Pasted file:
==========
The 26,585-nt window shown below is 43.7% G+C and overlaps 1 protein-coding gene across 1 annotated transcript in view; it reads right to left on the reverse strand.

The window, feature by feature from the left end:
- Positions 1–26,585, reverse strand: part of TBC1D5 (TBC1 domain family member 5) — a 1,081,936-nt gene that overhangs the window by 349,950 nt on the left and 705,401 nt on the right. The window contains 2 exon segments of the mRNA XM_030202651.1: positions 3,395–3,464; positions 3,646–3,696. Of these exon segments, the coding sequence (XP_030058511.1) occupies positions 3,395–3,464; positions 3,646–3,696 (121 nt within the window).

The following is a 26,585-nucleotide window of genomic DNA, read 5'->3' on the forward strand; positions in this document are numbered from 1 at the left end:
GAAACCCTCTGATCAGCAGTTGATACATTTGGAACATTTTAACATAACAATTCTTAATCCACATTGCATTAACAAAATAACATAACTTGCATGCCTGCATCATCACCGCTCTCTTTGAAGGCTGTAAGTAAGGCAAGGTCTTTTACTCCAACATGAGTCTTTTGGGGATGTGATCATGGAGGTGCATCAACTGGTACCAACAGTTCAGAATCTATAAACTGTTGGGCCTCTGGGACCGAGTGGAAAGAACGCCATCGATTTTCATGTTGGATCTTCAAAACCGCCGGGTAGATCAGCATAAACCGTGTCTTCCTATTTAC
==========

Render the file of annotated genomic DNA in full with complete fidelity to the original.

The 26,585-nt window shown below is 43.7% G+C and overlaps 1 protein-coding gene across 1 annotated transcript in view; it reads right to left on the reverse strand.

The window, feature by feature from the left end:
- Positions 1–26,585, reverse strand: part of TBC1D5 (TBC1 domain family member 5) — a 1,081,936-nt gene that overhangs the window by 349,950 nt on the left and 705,401 nt on the right. The window contains 2 exon segments of the mRNA XM_030202651.1: positions 3,395–3,464; positions 3,646–3,696. Of these exon segments, the coding sequence (XP_030058511.1) occupies positions 3,395–3,464; positions 3,646–3,696 (121 nt within the window).

The following is a 26,585-nucleotide window of genomic DNA, read 5'->3' on the forward strand; positions in this document are numbered from 1 at the left end:
GAAACCCTCTGATCAGCAGTTGATACATTTGGAACATTTTAACATAACAATTCTTAATCCACATTGCATTAACAAAATAACATAACTTGCATGCCTGCATCATCACCGCTCTCTTTGAAGGCTGTAAGTAAGGCAAGGTCTTTTACTCCAACATGAGTCTTTTGGGGATGTGATCATGGAGGTGCATCAACTGGTACCAACAGTTCAGAATCTATAAACTGTTGGGCCTCTGGGACCGAGTGGAAAGAACGCCATCGATTTTCATGTTGGATCTTCAAAACCGCCGGGTAGATCAGCATAAACCGTGTCTTCCTATTTAC